With several decades of professional sports photography under his belt, Sports Illustrated freelancer Brad Mangin has captured monumental moments in various World Series, All-Star, and Super Bowl games. When Mangin started using his iPhone to capture off-moments, however, it gave him a new lease on an old game. In Mangin's upcoming book "Instant Baseball: The Baseball Instagrams of Brad Mangin" (available in late April), the seasoned Bay Area shooter looks back at the 2012 Major League Baseball season as seen through the funky filters of the Instagram iPhone app. The book takes the reader on a stylish journey from spring training through the World Series, but we've also thrown in a few choice shots from Mangin's Instagram account.
In an interview with Crave, Mangin recalls his humble beginnings with the photo app: "I started using Instagram at spring training in February 2012, when I was on assignment for Sports Illustrated in Arizona. I was simply having fun photographing everyday objects in and around the game of baseball, as well as some of the players. I loved the social-network aspect of Instagram. Sharing pictures in real time with my friends and followers was fun for me. Being able to show people what is happening, right now -- just like Twitter but with a nice photograph -- opened up an entire new world to me."
In this image, two fans look over the roster for an early-March spring training game between the Brewers and the Cubs in Mesa, Ariz.
San Francisco Giants outfielder Angel Pagan takes on a few baseballs during batting practice before a National League Division Series game against the Cincinnati Reds. During game four of the series, Pagan hit a leadoff home run -- the first in his team's postseason history. San Francisco won the NLDS in five games.
Baseball fans might recognize this pregame picture featuring Mike Trout (left) and Mark Trumbo of the LA Angels. After a breakout season, the multitalented Trout easily captured the 2012 AL Rookie of the Year award and many other honors. Trumbo also impressed with solid batting that year and joined Trout in the All-Star game.
"I could not resist photographing these two great young Angels players getting ready for a game against the A's in Oakland last year," photographer Brad Mangin told Crave.
"Sure there were many pros who laughed at me and gave me a bad time [for using Instagram], but that slowed down when people started seeing my pictures -- and especially in July of 2012 when Sports Illustrated published 18 of them (including this picture) across six pages in the magazine."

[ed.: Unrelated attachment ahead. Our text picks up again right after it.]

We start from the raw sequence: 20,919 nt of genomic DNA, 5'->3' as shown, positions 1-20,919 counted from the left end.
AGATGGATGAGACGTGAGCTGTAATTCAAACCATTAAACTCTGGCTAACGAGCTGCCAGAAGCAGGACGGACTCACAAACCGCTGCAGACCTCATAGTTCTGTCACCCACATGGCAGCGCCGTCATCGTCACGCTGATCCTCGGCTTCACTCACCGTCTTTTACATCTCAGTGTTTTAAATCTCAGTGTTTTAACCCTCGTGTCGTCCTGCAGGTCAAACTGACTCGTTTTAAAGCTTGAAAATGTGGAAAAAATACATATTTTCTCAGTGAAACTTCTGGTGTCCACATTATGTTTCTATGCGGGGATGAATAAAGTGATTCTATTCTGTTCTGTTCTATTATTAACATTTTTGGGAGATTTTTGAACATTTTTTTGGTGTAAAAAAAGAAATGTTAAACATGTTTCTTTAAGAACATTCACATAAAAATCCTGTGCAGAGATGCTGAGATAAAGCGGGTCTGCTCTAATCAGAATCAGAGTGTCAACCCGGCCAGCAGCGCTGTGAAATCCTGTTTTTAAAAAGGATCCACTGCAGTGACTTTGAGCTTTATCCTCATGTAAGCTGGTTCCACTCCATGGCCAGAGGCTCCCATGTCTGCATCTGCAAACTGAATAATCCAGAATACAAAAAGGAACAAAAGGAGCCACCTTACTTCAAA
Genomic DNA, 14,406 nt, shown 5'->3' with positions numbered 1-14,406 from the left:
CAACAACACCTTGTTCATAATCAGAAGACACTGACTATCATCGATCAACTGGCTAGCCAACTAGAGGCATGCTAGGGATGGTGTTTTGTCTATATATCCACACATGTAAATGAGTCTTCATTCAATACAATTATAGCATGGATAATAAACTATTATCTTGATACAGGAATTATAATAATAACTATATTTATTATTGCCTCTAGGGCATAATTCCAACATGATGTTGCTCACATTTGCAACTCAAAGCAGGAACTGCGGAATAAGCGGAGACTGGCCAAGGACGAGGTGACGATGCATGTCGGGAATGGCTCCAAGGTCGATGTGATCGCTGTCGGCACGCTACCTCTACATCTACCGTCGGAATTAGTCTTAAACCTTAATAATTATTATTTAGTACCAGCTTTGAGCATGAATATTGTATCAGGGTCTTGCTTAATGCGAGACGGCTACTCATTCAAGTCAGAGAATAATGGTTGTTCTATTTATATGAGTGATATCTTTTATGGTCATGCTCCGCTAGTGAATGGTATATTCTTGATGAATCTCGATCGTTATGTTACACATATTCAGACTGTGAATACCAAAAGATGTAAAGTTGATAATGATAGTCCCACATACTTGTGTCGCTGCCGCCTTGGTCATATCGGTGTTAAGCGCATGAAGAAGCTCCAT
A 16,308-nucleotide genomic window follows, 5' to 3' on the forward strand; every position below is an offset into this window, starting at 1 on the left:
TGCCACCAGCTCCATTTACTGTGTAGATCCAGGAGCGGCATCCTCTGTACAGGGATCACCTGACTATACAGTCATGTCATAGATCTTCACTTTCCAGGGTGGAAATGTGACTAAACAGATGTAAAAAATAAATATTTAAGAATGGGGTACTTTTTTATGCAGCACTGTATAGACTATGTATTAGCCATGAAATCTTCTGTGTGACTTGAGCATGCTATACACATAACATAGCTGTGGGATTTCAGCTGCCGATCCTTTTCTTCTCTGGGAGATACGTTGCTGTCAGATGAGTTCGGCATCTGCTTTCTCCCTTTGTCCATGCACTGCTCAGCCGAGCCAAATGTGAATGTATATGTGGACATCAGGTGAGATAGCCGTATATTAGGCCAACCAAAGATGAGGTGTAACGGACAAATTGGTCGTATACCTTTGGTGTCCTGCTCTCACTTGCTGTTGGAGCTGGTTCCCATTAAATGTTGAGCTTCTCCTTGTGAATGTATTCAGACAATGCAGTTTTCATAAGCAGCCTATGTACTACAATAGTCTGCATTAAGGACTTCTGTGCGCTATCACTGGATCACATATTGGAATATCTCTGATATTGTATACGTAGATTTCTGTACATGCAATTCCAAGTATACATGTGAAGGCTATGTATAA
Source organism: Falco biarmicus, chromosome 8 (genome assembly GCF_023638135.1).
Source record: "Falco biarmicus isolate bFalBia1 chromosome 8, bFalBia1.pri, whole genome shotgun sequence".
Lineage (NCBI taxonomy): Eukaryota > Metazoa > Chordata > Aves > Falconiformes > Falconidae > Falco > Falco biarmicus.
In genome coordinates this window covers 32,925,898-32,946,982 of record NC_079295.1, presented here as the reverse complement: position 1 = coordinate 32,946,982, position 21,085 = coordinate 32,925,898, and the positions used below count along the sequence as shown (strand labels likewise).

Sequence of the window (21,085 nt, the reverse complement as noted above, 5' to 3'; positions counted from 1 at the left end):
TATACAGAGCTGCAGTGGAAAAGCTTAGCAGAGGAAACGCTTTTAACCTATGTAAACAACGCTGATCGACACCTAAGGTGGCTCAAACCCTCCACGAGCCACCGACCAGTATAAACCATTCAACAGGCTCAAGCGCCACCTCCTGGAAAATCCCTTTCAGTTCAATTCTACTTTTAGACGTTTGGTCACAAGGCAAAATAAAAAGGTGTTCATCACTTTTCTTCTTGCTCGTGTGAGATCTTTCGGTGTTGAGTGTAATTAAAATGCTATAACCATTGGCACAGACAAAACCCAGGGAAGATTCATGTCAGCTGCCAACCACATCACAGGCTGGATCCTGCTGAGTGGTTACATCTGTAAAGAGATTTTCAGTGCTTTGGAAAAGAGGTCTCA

"I have always loved bunting at the ballpark," Brad Mangin said. "Whenever you see bunting it means it is either opening day or the World Series. I shot this early in the morning of the Giants 2012 home opener. Little did I know it would be the beginning of a World Series championship season."
Brad Mangin captured the conclusion of a perfect game -- one of the rarest moments in baseball. This image shows San Francisco Giants pitcher Matt Cain throwing his final out of the perfect game that took place during a bout with the Houston Astros on June 13. "I found myself sitting in my season ticket box seats as a fan when Giants pitcher Matt Cain threw a perfect game," Mangin said. "I did the only thing I could -- I shot the final out in the 9th inning with my iPhone and made an Instagram out of it!"
When shooting Instagram pictures, Mangin often favors the Lo-Fi, Earlybird, and Hefe filters.
San Francisco Giants ex-closer Brian Wilson, known for his solid pitching and giant beard, sat on the sidelines during most of 2012 after undergoing another Tommy John surgery to fix a torn ligament in his elbow. Here, Wilson signs a baseball for a fan.
Some of the groundskeeper tools used to maintain the pristine field at Yankee Stadium. When asked about his method for taking Instagram pictures, Brad Mangin says: "Because the lens is kinda wide angle, I can only shoot objects and people who are close to me -- or real wide shots of stadiums, etc. Therefore, I always look for details of equipment, etc. in the dugouts before the games and players I can do portraits of. I also look for things that would look good composed as a square."
In the on-deck circle, San Francisco Giants catcher (and occasional first baseman) Buster Posey collects his things as he awaits the next at bat. Posey won the National League Most Valuable Player award and numerous other accolades in 2012, after sitting out much of the 2011 season with an injured ankle.
"The Athletics won a dramatic game against the visiting Yankees in walk-off fashion to complete a series sweep on a Sunday afternoon, and I knew there would be a pie being thrown on Coco Crisp," Brad Mangin noted. "I got to the spot I needed to be and made this frame -- one frame, with no motor drive -- with my iPhone. This is one of my favorite Instagrams of the season."
A statue of Hall of Famer Willie McCovey stands alongside the sliver of San Francisco Bay known as McCovey Cove, next to AT&T Park. Mangin shot this picture the day before the first game of the 2012 World Series -- a stunning finale against the Detroit Tigers that the Giants swept.
"After the Dominican Republic won the World Baseball Classic in San Francisco, I had all I needed with my real cameras, so it was time to chase down a medal that I could shoot with my iPhone," photographer Brad Mangin said. "Pitcher Octavio Dotel paused for an interview, allowing me to get this picture."
Below, in an interview with the National Press Photographers Association, Mangin talks more about his motivations for creating a baseball book filled with Instagram pictures. Mangin also occasionally uses the iPhone apps Dynamic Light, Snapseed, and Camera+ for his impromptu pictures.